Woman who went to Tripler to give birth and ended up losing both kidneys gets $25M
HONOLULU (HawaiiNewsNow) - A woman who went to Tripler Army Medical Center in 2013 to deliver her third child and ended up with septic shock, multi-organ failure and eventually lost both of her kidneys will get a $24.7 million payout, under a judge's verdict released Wednesday.
It's the largest verdict ever against Tripler and could be the biggest ever in the state, according to the woman's attorney, Rick Fried.
"What happened there was totally unnecessary," Fried said, at a news conference. "It has been a very, very rough course and has totally changed her life."
The problems started on July 22, 2013, when Marites Campano — who was 37 years old at the time — was admitted to Tripler for the delivery of her child, court documents said. Her husband, Raphael, is in the Navy.
Hours after Maritas Campano arrived, she was clammy and pale, had low pressure and a fast heart rate.
Her child was born about 1:10 a.m. July 23, but her condition continued to deteriorate.
Despite that Campano didn't get IV antibiotics. By the time a rapid response team intervened, she'd been in constant pain for about 48 hours and had gone into sepsis.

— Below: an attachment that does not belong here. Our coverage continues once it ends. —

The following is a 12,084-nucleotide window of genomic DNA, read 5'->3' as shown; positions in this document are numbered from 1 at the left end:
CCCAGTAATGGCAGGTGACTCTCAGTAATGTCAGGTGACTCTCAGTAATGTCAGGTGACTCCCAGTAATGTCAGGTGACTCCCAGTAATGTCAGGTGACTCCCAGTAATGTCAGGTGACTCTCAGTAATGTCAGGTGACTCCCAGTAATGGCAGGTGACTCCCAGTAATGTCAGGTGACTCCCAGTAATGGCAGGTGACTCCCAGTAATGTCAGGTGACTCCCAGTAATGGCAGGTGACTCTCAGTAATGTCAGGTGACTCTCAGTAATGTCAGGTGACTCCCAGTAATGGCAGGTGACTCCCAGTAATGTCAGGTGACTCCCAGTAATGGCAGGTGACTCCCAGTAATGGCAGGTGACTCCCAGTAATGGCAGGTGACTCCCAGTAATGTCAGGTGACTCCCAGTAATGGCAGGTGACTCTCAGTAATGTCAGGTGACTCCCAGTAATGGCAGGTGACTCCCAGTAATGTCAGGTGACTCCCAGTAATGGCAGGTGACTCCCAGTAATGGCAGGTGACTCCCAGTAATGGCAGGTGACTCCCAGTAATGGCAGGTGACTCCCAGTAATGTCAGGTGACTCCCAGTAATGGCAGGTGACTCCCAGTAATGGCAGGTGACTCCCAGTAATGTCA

Once admitted to the ICU, she suffered from multi-organ failure and was put on a ventilator, court documents said. She wasn't discharged until late August, but was re-admitted in September after more complications.
Fried said Campano lost both of her kidneys. And while she's undergone a kidney transplant, she'll need care for the rest of her life.
Today, Campano can't work, and her lifestyle is severely restricted.
She's been hospitalized several times in recent years because of recurring problems and she'll eventually need to go back on dialysis and undergo additional medical care for the rest of her life.
The payout is meant to cover the cost of future health, home and psychiatric care, future wage losses and mental anguish.
Fried said the court determined that Campano will need about 15 days of hospitalization annually for the rest of her life.
The government admitted liability in the case.
"The court concludes that the care providers at Tripler negligently breached the medical and/or nursing standards of care in their treatment of Marites
beginning on July 22, 2013," the verdict said. "During the incident, Marites and her family and friends believed that she would not survive."
This story will be updated.
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